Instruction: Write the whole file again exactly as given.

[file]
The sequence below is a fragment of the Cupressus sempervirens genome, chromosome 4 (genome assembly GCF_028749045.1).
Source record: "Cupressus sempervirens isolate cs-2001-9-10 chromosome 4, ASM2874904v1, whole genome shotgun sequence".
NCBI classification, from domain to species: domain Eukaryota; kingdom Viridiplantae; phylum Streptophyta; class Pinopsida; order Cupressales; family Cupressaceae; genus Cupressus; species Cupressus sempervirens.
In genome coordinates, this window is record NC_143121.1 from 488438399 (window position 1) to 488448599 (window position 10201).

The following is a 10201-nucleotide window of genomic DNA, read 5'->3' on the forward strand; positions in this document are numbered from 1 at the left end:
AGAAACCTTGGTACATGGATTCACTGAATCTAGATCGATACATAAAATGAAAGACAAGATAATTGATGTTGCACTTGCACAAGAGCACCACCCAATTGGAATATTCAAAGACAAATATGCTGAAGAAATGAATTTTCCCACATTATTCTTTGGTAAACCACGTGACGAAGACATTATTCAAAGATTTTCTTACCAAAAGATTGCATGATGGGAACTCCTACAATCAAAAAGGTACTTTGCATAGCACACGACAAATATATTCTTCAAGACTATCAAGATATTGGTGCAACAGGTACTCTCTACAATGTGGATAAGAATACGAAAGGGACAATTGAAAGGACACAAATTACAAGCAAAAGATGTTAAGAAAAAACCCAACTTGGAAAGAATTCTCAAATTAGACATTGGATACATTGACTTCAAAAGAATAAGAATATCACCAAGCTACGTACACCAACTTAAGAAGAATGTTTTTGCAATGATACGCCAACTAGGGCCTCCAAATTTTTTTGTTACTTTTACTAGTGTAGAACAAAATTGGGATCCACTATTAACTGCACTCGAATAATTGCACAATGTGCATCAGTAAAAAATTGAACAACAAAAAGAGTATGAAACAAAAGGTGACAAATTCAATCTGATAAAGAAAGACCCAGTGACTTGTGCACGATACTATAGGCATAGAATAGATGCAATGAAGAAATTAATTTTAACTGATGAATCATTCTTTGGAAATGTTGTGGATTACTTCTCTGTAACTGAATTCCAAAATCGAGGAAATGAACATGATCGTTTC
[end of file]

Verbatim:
The sequence below is a fragment of the Cupressus sempervirens genome, chromosome 4 (genome assembly GCF_028749045.1).
Source record: "Cupressus sempervirens isolate cs-2001-9-10 chromosome 4, ASM2874904v1, whole genome shotgun sequence".
NCBI classification, from domain to species: domain Eukaryota; kingdom Viridiplantae; phylum Streptophyta; class Pinopsida; order Cupressales; family Cupressaceae; genus Cupressus; species Cupressus sempervirens.
In genome coordinates, this window is record NC_143121.1 from 488438399 (window position 1) to 488448599 (window position 10201).

The following is a 10201-nucleotide window of genomic DNA, read 5'->3' on the forward strand; positions in this document are numbered from 1 at the left end:
AGAAACCTTGGTACATGGATTCACTGAATCTAGATCGATACATAAAATGAAAGACAAGATAATTGATGTTGCACTTGCACAAGAGCACCACCCAATTGGAATATTCAAAGACAAATATGCTGAAGAAATGAATTTTCCCACATTATTCTTTGGTAAACCACGTGACGAAGACATTATTCAAAGATTTTCTTACCAAAAGATTGCATGATGGGAACTCCTACAATCAAAAAGGTACTTTGCATAGCACACGACAAATATATTCTTCAAGACTATCAAGATATTGGTGCAACAGGTACTCTCTACAATGTGGATAAGAATACGAAAGGGACAATTGAAAGGACACAAATTACAAGCAAAAGATGTTAAGAAAAAACCCAACTTGGAAAGAATTCTCAAATTAGACATTGGATACATTGACTTCAAAAGAATAAGAATATCACCAAGCTACGTACACCAACTTAAGAAGAATGTTTTTGCAATGATACGCCAACTAGGGCCTCCAAATTTTTTTGTTACTTTTACTAGTGTAGAACAAAATTGGGATCCACTATTAACTGCACTCGAATAATTGCACAATGTGCATCAGTAAAAAATTGAACAACAAAAAGAGTATGAAACAAAAGGTGACAAATTCAATCTGATAAAGAAAGACCCAGTGACTTGTGCACGATACTATAGGCATAGAATAGATGCAATGAAGAAATTAATTTTAACTGATGAATCATTCTTTGGAAATGTTGTGGATTACTTCTCTGTAACTGAATTCCAAAATCGAGGAAATGAACATGATCGTTTC